Height Preferences Are ΝΟΤ Instinctive

 Let me preface this with a disclaimer: even if nobody on Earth preferred short men, that’s technically allowed and within anyone’s choice (this is just hypothetical – a few women actually do prefer short men). However, the many reasons people use to explain why short men are so disliked are questionable to me, so I’m going to break this down.

Evolutionary psychology is usually the main reason people use to explain height preferences, so first I must question whether or not most women pick a 7 feet tall guy over a 6 feet tall one. I know some girls would, but if I had to bet on it, I believe most would pick the 6 foot one. If taller is simply better, why does the ideal height for men seem to cut off at a certain point? One could claim there simply aren’t enough 7 feet tall men around, but even when women could date these tall guys online, men around 7’0 tall statistically do worse than guys around 6’0. Even in fantasies where a woman could dream of anyone, I doubt these dream guys are usually 7 feet tall. It’d be interesting to know if most romance novels, even ones set in magical settings, have a giant male lead. Somehow I doubt it, but again, (biologically) what’s the problem with a super tall guy over a regular tall guy? How can one be “too tall” in a caveman setting?

Also, I don’t believe most lesbian or bisexual women require a fellow woman to be tall, so I also find this interesting. It’s not the height itself that’s attractive, it’s when it’s tied to a male. It’s not purely about sexual dimorphism either, because body hair, a big nose, baldness, etc. are typically male traits, yet they are not preferred. If human nature actually wanted to seek out “superior DNA,” both women and men would prefer tall people, thus eventually eliminating shortness from the gene pool. Instead, they used to inject tall girls with estrogen to prevent them from growing any further: [1][2]. This one study claims: «Results from the online survey indicate that women wanted tall men for a variety of reasons, but most of the explanations of our respondents were connected to societal expectations or gender stereotypes.»

One of the reasons short men even exist in abundance is because of short women. Short men would also not live longer on average if the short gene was so terrible. Excerpt from the study: “The folks that were 5-2 and shorter lived the longest. The range was seen all the way across from being 5-foot tall to 6-foot tall. The taller you got, the shorter you lived.” Why would supposedly superior DNA literally die off sooner?

I’ve seen research done on tribal cultures, and none of them care about height as much as modern society. When confronted with this, most people pass it off with something like, “these tribes are just so weird/few that they don’t count.” At least by admitting this, people acknowledge that culture can influence these preferences. See, our society labels assertive/ambitious short men as having “short man syndrome” or a “Napoleon Complex.” When it comes to some random tribe, they would have no idea what those labels even are. Simply from something like that, the social status of short men is improved. For another example, natives had no hierarchy for their totem poles, yet English speakers say “bottom of the totem pole” in a derogatory way, showing how differently cultures can view the same thing.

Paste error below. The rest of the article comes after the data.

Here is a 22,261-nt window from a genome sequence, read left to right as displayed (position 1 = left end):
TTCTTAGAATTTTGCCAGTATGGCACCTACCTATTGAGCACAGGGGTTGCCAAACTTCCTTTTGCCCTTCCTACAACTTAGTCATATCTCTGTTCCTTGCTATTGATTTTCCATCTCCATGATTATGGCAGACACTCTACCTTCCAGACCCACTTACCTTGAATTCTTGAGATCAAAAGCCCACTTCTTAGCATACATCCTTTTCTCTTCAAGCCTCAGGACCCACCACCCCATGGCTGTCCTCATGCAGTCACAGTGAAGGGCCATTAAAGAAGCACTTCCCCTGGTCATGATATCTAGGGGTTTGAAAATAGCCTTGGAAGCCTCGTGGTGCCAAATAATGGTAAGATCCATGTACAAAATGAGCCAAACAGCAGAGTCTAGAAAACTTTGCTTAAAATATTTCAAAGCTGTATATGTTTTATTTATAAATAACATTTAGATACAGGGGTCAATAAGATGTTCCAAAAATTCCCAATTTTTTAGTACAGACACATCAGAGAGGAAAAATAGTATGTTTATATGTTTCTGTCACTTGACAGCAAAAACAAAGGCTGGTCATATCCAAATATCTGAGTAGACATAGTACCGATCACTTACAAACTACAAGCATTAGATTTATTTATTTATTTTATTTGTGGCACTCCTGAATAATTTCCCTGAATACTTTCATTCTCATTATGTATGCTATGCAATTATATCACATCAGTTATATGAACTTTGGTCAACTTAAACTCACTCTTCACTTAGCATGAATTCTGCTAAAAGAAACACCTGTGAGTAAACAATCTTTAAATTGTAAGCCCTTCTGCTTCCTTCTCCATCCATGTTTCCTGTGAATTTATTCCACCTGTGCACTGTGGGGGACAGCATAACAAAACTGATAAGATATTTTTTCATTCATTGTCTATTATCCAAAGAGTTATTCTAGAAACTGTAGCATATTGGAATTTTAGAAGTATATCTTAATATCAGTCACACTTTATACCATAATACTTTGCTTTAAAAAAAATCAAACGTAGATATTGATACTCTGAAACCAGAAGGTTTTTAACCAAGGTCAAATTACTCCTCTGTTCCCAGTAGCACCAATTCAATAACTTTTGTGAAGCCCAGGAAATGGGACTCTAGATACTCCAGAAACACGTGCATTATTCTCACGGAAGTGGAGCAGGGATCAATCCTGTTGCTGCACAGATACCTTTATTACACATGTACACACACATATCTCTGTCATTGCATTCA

All in all, this whole evo psych thing is ironic since these tribes actually have to hunt, yet they care less about height than modern day Darwinists who sit around all day. Also keep in mind how just because many people do something, doesn’t mean it’s natural, like how humans are the only ones who regularly milk a different species then drink it. There’s also this page I found about differing height preferences by country:

“In general, a small man is twice as likely to be preferred by a women outside the United States as within. There are two possibilities. First, people in the Unites States are more superficial than in other countries. Second, women in the United States are taller and so prefer taller men… Except for the Philippines, Indonesia and Thailand, there does not appear to be a significant correlation between women’s height in a country and their preference for a tall man.”

Country 5′ 4″ man % in
Median Woman’s
United States
Hong Kong

Biologically, why would women in Russia or France care less about height? One can even see this in how those places have recently had short leaders, but America has not. At this juncture, I would love to make some point about the Anglosphere, and how we can trace this back to the days of spreading propaganda about Napoleon’s height. I would even point out the English language’s views on short people (vertically challenged, head and shoulders above, man of his stature, etc.), or talk about colonization/westernization, but Australian women also apparently care less about height, so who the hell knows what’s going on here. I would still firmly reiterate the point I made earlier about other cultures: no matter how biased they are about height, they do not label short men with syndromes and complexes.